When you think of someone born with autism, you might imagine a sad person confined in his own little world, estranged from society and unable to express or describe what’s actually going on his mind. Not so with Daniel Tammet. Classed as an autistic savant, Daniel is gifted with uncanny mathematical abilities. He can calculate answers to long mathematical problems in seconds, and apparently without any real effort – he calls it ‘mathematics without thinking’. And, unique for someone who displays aspects of autism, he can describe how he does it.
(ABC News, June 2005)
Professor Allan Snyder at the Australian National University describes Tammet’s situation thus:
‘Seeing’ number shapes
He sees numbers not as the vague, indistinct values that the rest of us are saddled with. To him they are all three dimensional and unique, with their own shapes and colours and personalities, as they have been since his childhood fascination with counting.
Daniel Tammet ‘sees’ every number up to 10,000 as having a unique ‘personality’. They each have their own shape, colour, texture and feel. He has described some numbers as ugly, others as attractive, pi as ‘beautiful’, and 25 as “the kind of number you would invite to a party”. Number 6, though, he sees as very vague and what he describes as “an almost small nothingness”. These types of descriptions seem outlandish to most of us, but then most of us aren’t high-functioning autistic savants!
When he does a calculation he sees the shapes interacting. If he’s doing a multiplication, for example, he will see the two numbers next to one another and in a few moments, as they come together, he will see a third shape slot neatly into the gap between them … it will be the product of the two he started with.
The Boy with the Incredible Brain
Why can’t we all see numbers like this? Researchers are busy testing Daniel Tammet to try to find the answer. They’re using MRI scans to study his brain in action. Is his brain different from ours in some fundamental way? Was it changed forever by the epileptic fits he suffered as a child? Whatever the answer, Daniel now has the ability to calculate the answer to a mathematical puzzle effortlessly, and faster than an average person could check a grocery bill.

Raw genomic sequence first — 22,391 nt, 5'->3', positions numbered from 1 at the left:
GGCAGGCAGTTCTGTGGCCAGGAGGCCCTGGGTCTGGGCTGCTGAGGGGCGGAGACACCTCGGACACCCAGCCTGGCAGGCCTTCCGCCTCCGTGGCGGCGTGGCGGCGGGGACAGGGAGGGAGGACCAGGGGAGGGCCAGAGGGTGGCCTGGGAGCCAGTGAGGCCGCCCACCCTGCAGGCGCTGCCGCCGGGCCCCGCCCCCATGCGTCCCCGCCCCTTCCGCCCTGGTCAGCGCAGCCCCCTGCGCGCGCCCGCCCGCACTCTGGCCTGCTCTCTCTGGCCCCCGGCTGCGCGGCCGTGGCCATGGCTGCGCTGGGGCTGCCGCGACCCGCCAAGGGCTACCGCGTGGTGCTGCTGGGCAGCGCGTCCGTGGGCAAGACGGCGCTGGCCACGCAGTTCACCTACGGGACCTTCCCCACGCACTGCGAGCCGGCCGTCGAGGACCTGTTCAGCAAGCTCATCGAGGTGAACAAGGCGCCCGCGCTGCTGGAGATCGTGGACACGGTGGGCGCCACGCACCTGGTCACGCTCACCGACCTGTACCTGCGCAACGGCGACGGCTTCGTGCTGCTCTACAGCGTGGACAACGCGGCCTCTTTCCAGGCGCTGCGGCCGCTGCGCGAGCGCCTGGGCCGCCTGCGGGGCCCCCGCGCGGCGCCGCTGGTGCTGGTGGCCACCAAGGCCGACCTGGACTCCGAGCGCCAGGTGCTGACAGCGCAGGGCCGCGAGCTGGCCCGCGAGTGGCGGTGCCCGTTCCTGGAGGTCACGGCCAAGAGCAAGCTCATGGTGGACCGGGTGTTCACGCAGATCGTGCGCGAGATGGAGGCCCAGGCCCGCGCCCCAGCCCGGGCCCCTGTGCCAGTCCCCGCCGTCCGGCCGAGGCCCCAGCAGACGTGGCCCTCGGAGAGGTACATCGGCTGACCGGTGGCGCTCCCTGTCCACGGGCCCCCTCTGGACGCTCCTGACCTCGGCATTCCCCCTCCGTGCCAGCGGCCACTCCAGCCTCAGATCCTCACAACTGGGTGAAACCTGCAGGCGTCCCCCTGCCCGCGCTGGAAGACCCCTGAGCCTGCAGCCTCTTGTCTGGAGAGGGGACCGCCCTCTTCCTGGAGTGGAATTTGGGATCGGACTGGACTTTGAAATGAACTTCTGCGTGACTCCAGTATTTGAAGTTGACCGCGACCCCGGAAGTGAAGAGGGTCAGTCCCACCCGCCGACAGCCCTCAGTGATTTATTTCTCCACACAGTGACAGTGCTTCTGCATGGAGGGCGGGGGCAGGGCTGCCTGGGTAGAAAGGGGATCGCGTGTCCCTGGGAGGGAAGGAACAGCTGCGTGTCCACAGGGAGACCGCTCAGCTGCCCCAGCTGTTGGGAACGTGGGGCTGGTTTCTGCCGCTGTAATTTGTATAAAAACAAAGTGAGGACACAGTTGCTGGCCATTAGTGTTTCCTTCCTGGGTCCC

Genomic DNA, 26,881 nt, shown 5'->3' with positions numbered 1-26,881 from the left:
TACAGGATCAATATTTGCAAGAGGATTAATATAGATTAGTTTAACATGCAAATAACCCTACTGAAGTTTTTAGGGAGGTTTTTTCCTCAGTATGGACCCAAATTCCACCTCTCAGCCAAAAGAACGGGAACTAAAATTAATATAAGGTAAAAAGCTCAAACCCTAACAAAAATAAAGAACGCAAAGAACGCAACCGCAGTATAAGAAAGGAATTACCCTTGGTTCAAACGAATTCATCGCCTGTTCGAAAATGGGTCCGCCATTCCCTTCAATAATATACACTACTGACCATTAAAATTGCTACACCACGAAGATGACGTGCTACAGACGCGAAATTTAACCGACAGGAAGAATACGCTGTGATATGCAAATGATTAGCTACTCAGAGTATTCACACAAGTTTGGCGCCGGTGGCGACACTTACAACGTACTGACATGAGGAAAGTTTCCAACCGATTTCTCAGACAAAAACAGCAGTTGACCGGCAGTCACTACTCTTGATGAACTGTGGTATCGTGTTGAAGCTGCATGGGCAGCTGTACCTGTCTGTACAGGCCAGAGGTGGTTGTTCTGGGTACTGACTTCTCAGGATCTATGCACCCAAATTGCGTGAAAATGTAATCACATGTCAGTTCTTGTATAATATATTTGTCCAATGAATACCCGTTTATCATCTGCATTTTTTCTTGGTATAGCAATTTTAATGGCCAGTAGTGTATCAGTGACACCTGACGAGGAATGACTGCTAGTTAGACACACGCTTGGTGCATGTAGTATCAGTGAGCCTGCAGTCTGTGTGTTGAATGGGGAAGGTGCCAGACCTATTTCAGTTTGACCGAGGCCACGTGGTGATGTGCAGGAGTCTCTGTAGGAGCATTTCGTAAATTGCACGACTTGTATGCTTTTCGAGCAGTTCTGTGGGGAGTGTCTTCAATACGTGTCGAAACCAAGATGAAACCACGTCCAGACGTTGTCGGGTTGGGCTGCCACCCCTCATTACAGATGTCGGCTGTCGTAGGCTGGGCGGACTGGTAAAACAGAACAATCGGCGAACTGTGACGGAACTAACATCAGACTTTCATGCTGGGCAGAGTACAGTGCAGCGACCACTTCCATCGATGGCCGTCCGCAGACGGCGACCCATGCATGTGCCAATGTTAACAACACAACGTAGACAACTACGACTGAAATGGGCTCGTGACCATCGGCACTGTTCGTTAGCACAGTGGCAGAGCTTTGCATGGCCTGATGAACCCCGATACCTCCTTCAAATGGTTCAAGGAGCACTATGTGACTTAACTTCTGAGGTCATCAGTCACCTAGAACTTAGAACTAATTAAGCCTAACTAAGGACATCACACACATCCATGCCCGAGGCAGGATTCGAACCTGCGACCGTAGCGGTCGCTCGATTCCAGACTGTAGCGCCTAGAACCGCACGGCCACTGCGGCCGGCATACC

He featured in a television documentary, “The Boy with the Incredible Brain“, in which it was suggested that the work of the two hemispheres of his brain might have become ‘scrambled’ due to his childhood head injury, with parts of one taking over the roles normally associated with the other. This might explain why he ‘sees’ numbers, when to the rest of us they are just … well, numbers. The medical term is synaesthesia, meaning the confusing of sensations in the mind that are usually separate (seeing words as colours, hearing a screeching number, feeling the heat of a sound, that kind of thing).
Of course, we all use colours and highly descriptive phraseology to describe emotional states – I’m feeling blue, red with rage, blindingly obvious, yellow streak of cowardice, wearing a loud tie, black for death/horror/mystery/evil, red or danger, etc – but Tammet takes it to a whole new level. We also use colours to influence emotional states, as in interior décor, where soft pastels can create a relaxed mood, or ‘muted’ tones can calm the patients in a waiting room (and isn’t ‘muted tones’ a phrase blending sound and colour?).
Reciting pi, the ‘beautiful’ number